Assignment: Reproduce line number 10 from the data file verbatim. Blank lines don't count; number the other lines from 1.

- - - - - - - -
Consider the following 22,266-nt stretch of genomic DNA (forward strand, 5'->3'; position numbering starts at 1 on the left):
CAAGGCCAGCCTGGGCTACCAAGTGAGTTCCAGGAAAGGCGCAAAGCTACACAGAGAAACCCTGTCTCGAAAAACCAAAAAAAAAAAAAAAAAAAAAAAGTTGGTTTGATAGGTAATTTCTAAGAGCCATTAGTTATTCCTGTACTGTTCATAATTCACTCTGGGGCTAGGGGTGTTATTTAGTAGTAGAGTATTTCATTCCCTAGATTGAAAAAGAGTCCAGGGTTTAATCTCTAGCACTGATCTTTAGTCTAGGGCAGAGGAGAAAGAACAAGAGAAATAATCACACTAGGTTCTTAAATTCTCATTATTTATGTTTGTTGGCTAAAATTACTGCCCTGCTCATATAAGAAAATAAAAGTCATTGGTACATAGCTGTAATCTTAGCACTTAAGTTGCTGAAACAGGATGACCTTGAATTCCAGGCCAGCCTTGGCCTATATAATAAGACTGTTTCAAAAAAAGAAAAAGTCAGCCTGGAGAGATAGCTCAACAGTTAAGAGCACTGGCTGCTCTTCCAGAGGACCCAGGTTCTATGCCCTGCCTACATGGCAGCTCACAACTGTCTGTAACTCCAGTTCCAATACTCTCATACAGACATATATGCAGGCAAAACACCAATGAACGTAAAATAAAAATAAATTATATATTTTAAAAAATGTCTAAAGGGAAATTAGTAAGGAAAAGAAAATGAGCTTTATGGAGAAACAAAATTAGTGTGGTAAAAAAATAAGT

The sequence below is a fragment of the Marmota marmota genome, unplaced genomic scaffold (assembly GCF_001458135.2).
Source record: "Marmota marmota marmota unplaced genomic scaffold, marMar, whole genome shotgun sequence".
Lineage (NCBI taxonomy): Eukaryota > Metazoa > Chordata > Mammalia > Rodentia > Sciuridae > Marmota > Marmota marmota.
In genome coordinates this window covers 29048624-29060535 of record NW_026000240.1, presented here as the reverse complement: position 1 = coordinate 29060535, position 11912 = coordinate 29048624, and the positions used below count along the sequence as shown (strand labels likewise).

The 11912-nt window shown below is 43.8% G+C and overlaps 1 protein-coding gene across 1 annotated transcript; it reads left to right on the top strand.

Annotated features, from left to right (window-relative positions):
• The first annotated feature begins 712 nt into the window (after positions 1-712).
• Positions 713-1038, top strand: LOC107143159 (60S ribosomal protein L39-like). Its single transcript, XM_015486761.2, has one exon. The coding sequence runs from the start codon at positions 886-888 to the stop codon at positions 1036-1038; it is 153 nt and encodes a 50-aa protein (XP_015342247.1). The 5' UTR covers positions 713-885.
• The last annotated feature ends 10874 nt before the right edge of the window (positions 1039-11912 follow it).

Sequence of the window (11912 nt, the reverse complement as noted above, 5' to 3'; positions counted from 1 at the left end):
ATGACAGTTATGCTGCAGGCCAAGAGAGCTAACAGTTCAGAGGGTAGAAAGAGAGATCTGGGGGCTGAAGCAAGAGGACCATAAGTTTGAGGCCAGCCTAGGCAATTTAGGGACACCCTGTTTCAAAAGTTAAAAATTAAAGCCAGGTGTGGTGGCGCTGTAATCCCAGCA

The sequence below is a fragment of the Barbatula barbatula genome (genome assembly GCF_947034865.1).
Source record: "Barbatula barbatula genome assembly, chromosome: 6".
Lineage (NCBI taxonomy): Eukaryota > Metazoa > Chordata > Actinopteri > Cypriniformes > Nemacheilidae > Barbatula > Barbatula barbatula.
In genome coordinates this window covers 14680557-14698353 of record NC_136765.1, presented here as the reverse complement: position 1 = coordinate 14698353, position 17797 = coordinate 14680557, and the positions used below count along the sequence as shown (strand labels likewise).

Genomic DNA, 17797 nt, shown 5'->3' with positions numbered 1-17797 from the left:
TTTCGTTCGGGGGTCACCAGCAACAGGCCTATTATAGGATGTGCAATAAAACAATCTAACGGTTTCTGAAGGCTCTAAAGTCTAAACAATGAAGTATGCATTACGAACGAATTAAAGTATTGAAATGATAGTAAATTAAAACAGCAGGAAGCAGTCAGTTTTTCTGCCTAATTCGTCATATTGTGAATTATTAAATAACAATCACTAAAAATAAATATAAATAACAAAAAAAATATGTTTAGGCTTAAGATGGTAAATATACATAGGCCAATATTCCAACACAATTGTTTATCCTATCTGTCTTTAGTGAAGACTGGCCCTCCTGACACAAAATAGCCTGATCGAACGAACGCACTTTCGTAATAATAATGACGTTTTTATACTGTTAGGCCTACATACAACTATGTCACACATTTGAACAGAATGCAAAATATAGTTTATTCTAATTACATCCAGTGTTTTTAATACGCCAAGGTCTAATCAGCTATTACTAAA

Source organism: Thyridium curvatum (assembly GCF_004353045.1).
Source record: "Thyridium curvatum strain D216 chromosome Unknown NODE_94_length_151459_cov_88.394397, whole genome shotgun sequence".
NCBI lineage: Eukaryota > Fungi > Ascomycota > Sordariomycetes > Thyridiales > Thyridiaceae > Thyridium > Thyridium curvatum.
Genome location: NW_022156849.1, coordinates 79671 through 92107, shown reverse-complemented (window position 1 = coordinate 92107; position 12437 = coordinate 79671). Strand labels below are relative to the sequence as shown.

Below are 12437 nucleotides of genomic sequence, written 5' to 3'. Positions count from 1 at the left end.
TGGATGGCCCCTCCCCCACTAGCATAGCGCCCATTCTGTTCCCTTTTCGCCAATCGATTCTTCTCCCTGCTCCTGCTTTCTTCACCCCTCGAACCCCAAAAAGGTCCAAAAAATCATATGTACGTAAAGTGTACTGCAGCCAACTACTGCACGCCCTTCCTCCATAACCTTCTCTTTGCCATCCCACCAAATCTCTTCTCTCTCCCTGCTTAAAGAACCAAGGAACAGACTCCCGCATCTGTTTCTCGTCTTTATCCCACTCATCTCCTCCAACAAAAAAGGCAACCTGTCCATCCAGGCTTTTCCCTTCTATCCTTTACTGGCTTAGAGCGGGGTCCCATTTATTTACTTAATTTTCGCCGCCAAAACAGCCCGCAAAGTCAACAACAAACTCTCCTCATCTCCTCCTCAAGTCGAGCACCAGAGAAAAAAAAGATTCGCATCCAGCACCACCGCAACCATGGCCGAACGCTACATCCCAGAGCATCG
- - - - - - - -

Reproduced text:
• Positions 713-1038, top strand: LOC107143159 (60S ribosomal protein L39-like). Its single transcript, XM_015486761.2, has one exon. The coding sequence runs from the start codon at positions 886-888 to the stop codon at positions 1036-1038; it is 153 nt and encodes a 50-aa protein (XP_015342247.1). The 5' UTR covers positions 713-885.